One suggested explanation is that, for men, muscularity and physique is seen as a symbol of masculinity. Homophobia, on the other hand, often focuses on painting gay men as being weak and effeminate. Some theorists have even argued that gay men are not really targeted due to homophobia, but rather, femmephobia, or the pervasive devaluation of femininity within Western society (e.g., ‘don’t be a sissy’, ‘he throws like a girl!’). In other words, society may often be less upset about men loving other men than they are about men not acting like men! Consequently, sexual minority men who feel less confident in their sexual identity, and who have internalized the outside world’s negative views of homosexuality, may more critically assess and monitor their own bodies in an attempt to appear more masculine in the hopes that doing so will also make them appear less gay. Of course, what’s important to note is that internalized homonegativity is an unconscious process, so it is unlikely that individual gay or bisexual men would outwardly state that they are dissatisfied with their lack of muscularity because they want to avoid being seen by others as gay!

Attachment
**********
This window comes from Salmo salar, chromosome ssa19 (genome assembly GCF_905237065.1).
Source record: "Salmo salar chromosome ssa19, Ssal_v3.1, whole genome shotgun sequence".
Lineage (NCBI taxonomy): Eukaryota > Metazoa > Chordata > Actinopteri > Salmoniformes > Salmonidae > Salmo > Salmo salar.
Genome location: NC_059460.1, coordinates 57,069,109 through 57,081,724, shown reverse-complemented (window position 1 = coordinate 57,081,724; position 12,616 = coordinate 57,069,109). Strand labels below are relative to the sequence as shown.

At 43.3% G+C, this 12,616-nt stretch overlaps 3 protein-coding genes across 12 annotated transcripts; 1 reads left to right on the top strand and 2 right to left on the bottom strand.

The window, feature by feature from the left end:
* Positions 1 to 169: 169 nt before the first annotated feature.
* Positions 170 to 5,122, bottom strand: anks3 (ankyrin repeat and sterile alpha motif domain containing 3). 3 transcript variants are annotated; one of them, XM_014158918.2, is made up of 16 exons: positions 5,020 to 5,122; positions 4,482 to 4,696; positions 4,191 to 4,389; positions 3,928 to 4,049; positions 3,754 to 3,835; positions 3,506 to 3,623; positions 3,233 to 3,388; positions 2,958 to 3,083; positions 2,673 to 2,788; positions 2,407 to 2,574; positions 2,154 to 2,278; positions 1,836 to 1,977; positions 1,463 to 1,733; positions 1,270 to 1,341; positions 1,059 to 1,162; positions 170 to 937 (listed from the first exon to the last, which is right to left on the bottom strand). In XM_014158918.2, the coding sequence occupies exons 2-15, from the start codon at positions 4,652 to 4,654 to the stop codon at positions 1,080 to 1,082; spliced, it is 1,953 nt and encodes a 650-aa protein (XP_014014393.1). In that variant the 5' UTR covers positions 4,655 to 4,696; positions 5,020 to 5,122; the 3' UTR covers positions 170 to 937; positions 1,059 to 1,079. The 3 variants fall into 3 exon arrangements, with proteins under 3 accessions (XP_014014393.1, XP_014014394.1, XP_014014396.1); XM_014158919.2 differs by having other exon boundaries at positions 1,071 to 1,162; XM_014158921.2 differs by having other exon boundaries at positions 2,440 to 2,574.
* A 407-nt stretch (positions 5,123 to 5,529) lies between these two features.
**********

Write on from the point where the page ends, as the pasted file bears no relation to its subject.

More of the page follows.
Another suggested explanation for the link between internalized homonegativity and body dissatisfaction is related to experiences of bullying. Past research has found that men who have experienced bullying (regardless of their sexual identity) tend to have a greater desire for muscularity. This may be driven by a desire to appear strong and tough, so as to ward off any future instances of physical victimization (surely you think twice before picking on the guy whose muscles are nearly bursting through his shirt). Thus, given that we know that sexual minority youth experience a disproportionate amount of bullying during their childhood and adolescence, it makes sense that some may then grow up to have a preoccupation with developing the kind of body that would make would-be aggressors think twice.